PS did I mention by the way that I took my Grade 8 singing exam recently and passed with a Merit – WHOOP

A strange happening

Yesterday I was driving to Lewes to meet Nick for our choir rehearsal, and it all seemed pretty straightforward, until I came to a stationary queue on the A27. After a few minutes of inching forward, I started wondering how much fuel I was burning with the air conditioning on. But it felt like 30 degrees with the window wound down. What to do? A quick check on Google Maps told me there’d been an accident up ahead and it was a 35 minute delay. BUT if I took a suggested detour through the village of Selmeston I could save 10 mins of queueing. Alas, dear reader, I did it.

After a leaving the road and nipping through Selmeston, feeling rather pleased with myself, I duly turned left onto what turned out to be a single-track road with no passing places. And about half a mile along it, guess what? Another stationary queue. Except this time it really wasn’t moving at all. Far up ahead I could see a camper van and who-knew- how-many-other cars facing off my steadily-growing line of west-bound vehicles. Here’s what happened:

queue of stationary cars

After a few minutes, drivers started to get out of their cars and crane their necks to see what was going on. Some left their cars and walked up ahead towards the stand-off. Some of us turned off our engines and waited, hoping something would happen. But what? More cars were building up from both ends of the mile-long lane, so backing up was seemingly impossible. the driver of the car behind me stormed back to his car, complaining loudly, but without any apparent idea of what to do.

Eventually, a group of three or four men seemed to have formulated a plan. One of them walked up ahead as far as he could, firstly to persuade cars to turn back or back up if they could. I guess another did the same in the other direction. A third guy near us opened up the gate to a field, bone-dry after the harvest, and ushered a dozen or so cars from the queue (including me) into the field. He said the plan was to try to clear the backlog of cars coming towards us, then we could get back onto the road and continue our journeys. Driving into a field on the orders of a stranger, waiting there in the middle of nowhere with others, hoping the plan would work, the sun beating down, running out of drinking water… it was all increasingly bizarre. I suppose other fields were being utilised further down the queue in a similar way, I don’t know.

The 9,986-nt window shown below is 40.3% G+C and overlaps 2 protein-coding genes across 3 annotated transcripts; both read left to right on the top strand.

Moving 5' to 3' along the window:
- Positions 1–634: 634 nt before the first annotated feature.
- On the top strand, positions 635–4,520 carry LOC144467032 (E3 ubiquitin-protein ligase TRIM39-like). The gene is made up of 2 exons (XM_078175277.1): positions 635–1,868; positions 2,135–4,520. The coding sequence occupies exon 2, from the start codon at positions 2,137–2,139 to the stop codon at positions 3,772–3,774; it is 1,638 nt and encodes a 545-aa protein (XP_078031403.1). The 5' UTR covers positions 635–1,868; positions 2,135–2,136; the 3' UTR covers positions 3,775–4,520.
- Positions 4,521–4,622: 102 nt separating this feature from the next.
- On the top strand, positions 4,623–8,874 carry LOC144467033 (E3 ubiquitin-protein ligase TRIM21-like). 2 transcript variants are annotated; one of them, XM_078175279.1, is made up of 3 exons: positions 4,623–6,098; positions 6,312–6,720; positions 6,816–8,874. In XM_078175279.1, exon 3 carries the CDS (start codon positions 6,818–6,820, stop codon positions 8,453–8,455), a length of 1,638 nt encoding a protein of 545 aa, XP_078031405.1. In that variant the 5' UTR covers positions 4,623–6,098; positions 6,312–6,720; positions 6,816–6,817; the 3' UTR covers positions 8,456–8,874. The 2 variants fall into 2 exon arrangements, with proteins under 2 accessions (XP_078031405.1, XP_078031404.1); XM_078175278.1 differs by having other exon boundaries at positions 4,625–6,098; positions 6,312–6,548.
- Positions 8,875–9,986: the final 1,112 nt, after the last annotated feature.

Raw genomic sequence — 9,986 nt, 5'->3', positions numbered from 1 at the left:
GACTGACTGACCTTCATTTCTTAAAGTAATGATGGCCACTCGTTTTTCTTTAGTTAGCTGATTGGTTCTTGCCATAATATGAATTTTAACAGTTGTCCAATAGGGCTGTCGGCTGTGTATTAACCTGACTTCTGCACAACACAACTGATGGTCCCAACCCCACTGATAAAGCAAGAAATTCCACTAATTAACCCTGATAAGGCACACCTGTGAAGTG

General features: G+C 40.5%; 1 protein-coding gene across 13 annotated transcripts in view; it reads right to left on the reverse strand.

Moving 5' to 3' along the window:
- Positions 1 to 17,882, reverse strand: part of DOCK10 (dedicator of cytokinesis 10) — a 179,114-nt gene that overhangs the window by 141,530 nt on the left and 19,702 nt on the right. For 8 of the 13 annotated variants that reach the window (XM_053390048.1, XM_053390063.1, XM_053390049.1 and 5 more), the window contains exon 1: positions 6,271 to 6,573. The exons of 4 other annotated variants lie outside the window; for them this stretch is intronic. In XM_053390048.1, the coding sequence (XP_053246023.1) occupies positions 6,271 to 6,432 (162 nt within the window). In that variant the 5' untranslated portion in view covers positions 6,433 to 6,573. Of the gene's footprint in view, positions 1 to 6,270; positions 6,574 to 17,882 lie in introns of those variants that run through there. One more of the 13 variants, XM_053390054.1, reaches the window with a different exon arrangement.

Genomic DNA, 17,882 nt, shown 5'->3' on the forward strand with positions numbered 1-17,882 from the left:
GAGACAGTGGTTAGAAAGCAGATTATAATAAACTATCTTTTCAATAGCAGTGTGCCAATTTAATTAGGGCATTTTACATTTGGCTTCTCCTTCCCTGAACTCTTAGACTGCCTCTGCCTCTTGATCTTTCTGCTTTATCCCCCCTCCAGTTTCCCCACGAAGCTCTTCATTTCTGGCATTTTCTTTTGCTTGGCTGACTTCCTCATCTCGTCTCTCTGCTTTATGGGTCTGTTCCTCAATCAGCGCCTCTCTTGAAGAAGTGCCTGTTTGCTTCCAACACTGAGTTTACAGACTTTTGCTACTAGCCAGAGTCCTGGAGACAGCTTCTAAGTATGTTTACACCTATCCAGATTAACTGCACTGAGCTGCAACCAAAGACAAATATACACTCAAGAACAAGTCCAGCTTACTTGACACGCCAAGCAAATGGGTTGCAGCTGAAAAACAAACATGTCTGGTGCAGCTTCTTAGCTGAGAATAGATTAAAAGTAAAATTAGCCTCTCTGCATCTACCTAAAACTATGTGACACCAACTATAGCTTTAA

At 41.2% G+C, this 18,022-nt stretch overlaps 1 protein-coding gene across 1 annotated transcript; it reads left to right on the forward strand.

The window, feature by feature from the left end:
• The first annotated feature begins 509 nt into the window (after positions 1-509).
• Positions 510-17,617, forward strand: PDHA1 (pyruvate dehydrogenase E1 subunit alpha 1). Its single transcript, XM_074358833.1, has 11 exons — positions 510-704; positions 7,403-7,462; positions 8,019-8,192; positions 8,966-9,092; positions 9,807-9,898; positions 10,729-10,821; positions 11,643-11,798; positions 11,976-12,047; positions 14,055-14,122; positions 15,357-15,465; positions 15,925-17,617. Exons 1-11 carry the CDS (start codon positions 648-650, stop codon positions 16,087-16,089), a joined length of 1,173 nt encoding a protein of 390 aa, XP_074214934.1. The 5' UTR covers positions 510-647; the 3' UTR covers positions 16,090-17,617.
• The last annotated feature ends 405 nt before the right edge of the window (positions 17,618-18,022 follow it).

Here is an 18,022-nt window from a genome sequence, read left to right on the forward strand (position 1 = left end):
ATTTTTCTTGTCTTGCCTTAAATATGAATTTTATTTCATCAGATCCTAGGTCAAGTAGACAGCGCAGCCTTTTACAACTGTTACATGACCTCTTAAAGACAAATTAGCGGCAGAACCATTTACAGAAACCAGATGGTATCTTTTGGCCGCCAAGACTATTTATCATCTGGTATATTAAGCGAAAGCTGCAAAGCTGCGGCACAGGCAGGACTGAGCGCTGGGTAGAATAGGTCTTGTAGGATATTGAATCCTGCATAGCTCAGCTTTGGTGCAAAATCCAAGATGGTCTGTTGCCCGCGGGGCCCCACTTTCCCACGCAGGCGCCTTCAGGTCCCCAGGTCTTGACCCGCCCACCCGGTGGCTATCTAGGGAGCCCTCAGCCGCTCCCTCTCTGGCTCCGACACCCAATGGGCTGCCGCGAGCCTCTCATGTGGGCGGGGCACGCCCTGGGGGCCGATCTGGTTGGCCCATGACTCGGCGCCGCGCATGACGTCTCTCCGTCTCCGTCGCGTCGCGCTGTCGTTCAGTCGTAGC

cars in a field I left my car and joined the men who were monitoring the situation. A woman said her husband was one of the those who’d gone up ahead and he’d call her to give a signal when it was clear for us to go. After a while, we were told to stand by. I returned to the car, and watched as the camper van went through, with a number of cars behind it. And would you believe it, we started to creep out back onto the road. It worked! We were free! I was sad that I didn’t get to thank the men who had solved it, and although my 35-minute journey ended up taking nearly two hours I was left with a warm fuzzy feeling: the co-operation between complete strangers is a powerful thing!

PS: I will think twice about taking a Google shortcut again 🙂